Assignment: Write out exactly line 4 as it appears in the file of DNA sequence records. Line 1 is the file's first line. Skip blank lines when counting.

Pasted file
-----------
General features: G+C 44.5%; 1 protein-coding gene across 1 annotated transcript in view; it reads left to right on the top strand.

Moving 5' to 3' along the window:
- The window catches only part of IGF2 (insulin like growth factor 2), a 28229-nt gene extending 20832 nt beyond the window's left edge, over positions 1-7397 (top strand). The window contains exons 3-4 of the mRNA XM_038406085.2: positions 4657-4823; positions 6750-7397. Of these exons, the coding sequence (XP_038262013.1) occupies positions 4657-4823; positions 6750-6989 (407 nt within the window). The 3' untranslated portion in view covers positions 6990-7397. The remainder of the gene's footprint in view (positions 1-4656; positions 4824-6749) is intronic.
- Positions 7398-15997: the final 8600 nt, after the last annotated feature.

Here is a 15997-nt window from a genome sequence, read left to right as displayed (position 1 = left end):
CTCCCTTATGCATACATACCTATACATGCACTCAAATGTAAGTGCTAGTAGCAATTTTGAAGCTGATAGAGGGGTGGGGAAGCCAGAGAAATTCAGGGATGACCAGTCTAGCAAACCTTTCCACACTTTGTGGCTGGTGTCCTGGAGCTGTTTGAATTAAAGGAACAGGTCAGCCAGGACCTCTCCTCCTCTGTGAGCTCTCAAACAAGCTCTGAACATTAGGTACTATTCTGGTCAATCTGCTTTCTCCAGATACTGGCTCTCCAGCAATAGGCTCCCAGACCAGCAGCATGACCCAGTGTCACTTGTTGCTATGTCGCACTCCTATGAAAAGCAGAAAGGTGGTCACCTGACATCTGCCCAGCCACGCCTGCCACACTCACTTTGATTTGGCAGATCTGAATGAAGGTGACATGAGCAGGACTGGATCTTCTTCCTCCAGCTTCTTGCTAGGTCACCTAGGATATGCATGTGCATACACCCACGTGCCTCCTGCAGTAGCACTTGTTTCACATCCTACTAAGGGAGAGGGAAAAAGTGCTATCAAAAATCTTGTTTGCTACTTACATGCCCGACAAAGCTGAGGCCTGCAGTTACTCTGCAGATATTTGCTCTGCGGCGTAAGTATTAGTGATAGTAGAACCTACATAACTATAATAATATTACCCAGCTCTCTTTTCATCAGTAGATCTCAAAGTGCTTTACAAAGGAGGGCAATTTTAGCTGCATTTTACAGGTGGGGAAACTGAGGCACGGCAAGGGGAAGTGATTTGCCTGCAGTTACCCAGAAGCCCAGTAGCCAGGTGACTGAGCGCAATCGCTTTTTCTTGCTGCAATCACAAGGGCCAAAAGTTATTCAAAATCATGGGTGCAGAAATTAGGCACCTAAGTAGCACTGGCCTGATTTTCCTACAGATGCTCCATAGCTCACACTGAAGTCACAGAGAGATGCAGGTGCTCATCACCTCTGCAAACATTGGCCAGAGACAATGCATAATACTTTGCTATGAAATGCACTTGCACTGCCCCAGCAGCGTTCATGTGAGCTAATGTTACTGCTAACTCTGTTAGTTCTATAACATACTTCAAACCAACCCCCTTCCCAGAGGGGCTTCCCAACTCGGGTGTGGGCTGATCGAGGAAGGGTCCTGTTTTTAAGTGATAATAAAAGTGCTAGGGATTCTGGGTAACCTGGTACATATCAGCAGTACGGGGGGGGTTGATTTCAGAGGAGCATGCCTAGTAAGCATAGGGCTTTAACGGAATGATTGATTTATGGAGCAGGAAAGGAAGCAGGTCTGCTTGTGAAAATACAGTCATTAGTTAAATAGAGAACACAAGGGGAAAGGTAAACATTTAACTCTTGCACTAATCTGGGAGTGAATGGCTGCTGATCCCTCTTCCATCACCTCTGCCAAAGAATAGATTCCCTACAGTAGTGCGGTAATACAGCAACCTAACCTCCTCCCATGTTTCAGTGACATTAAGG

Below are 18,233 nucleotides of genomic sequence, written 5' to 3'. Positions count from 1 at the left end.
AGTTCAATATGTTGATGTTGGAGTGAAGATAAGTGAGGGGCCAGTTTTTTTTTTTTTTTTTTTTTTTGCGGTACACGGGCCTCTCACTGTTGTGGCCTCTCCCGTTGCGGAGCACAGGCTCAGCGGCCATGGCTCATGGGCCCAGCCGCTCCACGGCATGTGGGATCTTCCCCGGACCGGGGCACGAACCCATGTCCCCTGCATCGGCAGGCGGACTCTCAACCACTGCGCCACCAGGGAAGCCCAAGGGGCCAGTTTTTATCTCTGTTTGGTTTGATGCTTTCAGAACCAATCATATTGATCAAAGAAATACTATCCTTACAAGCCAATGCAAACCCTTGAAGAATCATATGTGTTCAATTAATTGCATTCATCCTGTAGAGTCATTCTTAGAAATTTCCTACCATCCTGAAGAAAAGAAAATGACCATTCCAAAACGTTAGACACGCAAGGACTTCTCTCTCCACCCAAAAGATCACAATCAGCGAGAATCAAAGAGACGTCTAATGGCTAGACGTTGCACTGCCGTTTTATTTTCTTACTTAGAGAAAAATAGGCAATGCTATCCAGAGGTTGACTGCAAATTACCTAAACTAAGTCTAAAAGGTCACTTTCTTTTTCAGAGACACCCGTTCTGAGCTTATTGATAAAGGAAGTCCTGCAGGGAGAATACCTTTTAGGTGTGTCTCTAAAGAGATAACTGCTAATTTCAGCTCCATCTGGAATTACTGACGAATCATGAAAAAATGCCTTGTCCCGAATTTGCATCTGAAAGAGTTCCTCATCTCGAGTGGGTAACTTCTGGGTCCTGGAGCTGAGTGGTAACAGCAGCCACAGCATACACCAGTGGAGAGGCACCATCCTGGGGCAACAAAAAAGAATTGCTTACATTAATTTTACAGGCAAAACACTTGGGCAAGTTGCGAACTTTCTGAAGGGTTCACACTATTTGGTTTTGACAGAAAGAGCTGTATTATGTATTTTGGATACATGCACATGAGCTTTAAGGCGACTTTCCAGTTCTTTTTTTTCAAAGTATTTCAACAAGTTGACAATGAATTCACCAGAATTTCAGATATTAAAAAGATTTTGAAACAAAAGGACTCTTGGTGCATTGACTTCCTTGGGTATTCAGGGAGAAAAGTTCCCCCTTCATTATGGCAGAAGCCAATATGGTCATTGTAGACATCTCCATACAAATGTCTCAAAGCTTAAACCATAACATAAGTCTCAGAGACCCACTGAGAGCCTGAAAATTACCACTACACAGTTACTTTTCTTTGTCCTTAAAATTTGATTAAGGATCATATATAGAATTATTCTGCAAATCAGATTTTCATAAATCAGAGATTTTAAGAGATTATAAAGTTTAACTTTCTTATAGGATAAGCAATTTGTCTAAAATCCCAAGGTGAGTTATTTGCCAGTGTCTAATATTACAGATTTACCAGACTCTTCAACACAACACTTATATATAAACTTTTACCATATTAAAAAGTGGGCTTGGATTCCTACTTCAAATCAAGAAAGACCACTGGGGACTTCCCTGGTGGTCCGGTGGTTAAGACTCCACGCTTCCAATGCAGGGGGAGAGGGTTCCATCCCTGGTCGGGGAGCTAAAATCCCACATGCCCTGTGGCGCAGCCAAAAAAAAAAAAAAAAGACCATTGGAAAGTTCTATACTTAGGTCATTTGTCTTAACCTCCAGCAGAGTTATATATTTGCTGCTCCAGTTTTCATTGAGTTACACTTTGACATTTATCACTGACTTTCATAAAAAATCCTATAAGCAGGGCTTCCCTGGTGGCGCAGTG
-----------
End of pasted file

- Positions 7398-15997: the final 8600 nt, after the last annotated feature.